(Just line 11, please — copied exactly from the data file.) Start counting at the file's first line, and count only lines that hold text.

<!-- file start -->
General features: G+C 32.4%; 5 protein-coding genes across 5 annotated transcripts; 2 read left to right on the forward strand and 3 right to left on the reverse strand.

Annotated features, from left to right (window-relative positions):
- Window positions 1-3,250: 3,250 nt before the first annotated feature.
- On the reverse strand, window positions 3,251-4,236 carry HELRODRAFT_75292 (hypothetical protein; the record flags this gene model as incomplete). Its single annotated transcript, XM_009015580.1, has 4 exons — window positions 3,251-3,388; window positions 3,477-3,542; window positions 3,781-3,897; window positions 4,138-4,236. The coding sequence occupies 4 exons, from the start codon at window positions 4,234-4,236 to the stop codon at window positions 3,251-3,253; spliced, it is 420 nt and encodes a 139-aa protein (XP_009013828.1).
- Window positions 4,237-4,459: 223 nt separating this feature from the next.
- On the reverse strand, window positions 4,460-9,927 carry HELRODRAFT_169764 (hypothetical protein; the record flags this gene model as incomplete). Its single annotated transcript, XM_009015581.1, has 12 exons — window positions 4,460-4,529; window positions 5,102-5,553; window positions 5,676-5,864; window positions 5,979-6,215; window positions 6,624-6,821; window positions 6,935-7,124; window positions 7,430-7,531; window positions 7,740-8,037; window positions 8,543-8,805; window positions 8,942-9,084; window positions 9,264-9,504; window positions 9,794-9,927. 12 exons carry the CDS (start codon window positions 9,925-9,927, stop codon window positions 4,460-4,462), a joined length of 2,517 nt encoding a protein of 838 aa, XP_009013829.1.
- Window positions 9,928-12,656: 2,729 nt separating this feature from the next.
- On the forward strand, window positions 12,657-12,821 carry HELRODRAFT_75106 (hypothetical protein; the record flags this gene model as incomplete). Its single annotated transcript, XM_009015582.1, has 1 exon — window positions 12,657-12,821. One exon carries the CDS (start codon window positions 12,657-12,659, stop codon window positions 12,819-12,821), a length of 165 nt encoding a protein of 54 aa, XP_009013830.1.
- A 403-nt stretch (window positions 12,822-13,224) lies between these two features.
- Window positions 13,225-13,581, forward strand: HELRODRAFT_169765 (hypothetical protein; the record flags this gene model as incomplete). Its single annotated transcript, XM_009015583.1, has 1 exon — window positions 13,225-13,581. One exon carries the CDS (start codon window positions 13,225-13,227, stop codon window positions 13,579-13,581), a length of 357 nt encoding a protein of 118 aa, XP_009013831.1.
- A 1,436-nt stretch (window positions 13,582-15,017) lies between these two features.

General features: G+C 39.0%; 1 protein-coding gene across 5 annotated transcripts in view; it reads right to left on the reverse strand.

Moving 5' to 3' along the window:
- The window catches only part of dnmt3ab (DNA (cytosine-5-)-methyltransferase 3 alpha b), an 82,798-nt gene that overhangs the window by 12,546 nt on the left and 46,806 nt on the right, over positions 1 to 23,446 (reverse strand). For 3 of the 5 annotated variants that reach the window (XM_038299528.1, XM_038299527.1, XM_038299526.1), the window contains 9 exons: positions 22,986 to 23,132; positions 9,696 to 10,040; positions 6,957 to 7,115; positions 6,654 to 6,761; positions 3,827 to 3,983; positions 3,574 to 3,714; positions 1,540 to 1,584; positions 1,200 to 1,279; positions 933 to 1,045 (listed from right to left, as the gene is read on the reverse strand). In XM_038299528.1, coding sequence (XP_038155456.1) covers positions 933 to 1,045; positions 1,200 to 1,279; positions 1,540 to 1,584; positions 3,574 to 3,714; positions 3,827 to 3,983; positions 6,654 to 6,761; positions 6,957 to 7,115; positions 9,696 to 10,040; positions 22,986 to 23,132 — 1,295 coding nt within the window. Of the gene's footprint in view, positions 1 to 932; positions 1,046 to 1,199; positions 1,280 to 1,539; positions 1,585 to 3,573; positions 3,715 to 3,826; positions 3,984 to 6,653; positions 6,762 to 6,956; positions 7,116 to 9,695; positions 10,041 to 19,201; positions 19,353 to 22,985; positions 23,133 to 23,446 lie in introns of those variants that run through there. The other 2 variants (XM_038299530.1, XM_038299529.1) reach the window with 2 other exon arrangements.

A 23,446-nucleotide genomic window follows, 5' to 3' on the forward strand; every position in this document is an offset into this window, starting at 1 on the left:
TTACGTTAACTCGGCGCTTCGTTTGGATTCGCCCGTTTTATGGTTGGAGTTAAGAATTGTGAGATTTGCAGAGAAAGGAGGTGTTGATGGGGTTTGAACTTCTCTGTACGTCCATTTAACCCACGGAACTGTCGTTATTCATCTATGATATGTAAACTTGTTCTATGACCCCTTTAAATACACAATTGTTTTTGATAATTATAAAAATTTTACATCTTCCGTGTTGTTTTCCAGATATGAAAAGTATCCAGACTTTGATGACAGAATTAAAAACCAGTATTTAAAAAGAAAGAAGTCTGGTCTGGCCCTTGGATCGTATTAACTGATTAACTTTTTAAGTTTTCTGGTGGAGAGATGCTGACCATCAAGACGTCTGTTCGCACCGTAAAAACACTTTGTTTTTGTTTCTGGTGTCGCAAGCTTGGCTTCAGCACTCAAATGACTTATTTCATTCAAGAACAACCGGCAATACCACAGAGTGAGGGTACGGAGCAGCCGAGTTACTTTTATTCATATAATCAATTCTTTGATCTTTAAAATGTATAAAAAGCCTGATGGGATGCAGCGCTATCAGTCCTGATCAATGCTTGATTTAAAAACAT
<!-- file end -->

- A 1,436-nt stretch (window positions 13,582-15,017) lies between these two features.